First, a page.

Union: The area on which vegetables are grown will decrease, more will be imported

Union: The area on which vegetables are grown will decrease, more will be imported

Union: The areas on which vegetables are grown will decrease, more will be produced ;zet

Monika Nebeská, the new president of the Vegetable Union of Bohemia and Moravia, at a press conference on the current situation of fruit and vegetable growers and the outlook for this year. March 16, 2023, Prague.

Prague – The area on which farmers grow vegetables will decrease by five percent this year from last year's more than 11,600 hectares. Monika Nebeská, chairwoman of the Vegetable Union of Bohemia and Moravia, told journalists today. She stated that farmers have difficulty getting an adequate price for their produce. According to the Union, this will lead to greater dependence on imports from abroad. This year, for example, growers have stocks of about 2,000 tons of onions, and around 40,000 tons will need to be imported for the next harvest at the turn of June and July. The Fruit Union of the Czech Republic has also been drawing attention to the low purchase prices of its production for a long time.

Advertisement'; }

Nebeská stated that the Czech Republic is dependent on vegetable imports for roughly two-thirds, which leads to the fact that prices are determined by imports and Czech farmers have minimal influence on them. According to Nebeská, the cultivation restrictions are indicated by the members of the union. “It's going to hit small and medium-sized farms,” ​​she said. She noted that in 2002, vegetables were grown on almost 18,000 hectares, in 2022, according to data from the Czech Statistical Office (CSO), it was 11,678 hectares.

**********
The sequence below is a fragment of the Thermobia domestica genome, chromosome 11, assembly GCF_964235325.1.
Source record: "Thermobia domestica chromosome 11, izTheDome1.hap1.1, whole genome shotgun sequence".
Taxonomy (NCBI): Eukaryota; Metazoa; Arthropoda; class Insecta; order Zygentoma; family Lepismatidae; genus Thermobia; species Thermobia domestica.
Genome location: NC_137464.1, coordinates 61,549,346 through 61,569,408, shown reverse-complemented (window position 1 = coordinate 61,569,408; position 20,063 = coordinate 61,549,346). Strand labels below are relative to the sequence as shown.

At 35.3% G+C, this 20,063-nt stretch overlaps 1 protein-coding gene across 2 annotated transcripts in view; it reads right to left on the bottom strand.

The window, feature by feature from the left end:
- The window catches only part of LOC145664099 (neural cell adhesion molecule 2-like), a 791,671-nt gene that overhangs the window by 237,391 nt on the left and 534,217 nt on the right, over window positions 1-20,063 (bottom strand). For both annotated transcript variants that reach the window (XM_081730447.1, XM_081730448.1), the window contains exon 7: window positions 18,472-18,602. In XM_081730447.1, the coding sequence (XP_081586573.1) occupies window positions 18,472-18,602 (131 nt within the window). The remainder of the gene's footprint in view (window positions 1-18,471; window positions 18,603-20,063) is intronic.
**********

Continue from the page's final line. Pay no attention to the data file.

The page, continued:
According to Nebeská, Czech farmers know how to grow vegetables well. “Farmers' prices are stagnant and traders' prices are rising,” she said. According to her, the state should actively support investments in the construction of warehouses, which would make it possible to preserve much more root vegetables and farmers could grow vegetables on a larger area. “The consumer could buy a larger amount of Czech onions throughout the year,” she said.

Nebeská also pointed to WHO recommendations, which state that every person should eat 400 grams of fresh vegetables and fruits daily. This corresponds to 146 kilograms per year and 1.5 million tons in the entire Czech Republic. “The reality is that it will grow approximately 270,000 tons of vegetables, 140,000 tons of fruit,” she added.

The chairman of the fruit union, Martin Ludvík, drew attention to the decrease in the area of ​​fruit orchards today. Last year fruit growers harvested 12,000 hectares, this year the area of ​​orchards should decrease by about a tenth, he said. “It wouldn't be such bad news if we could replace it with new orchards, but unfortunately that's not happening because fruit growers have practically stopped investing in the industry,” he said.

Growers are unable to compete with imported fruit, he said is cheaper, and they face increased costs. The Union has previously pointed out that the purchase price of apples is reduced by imports mainly from Poland, from where the production was previously exported to Russia. According to Ludvík, fruit growers also reduce production in order to become independent from purchasing from food chains, as the prices set by traders are unprofitable for them. Fruit growers did not even harvest part of last year's harvest due to low purchase prices.

According to Ludvík, the basis of fruit production in the Czech Republic is apples, which account for about 80 percent of growers' income. “The Fruit Union estimates a loss of four crowns for each kilogram of apples, which translates to a total loss of 250 million crowns for apple growers last year,” said Ludvík. In order to ease the situation for growers, the state should introduce a lower VAT rate on fruits and vegetables, he added.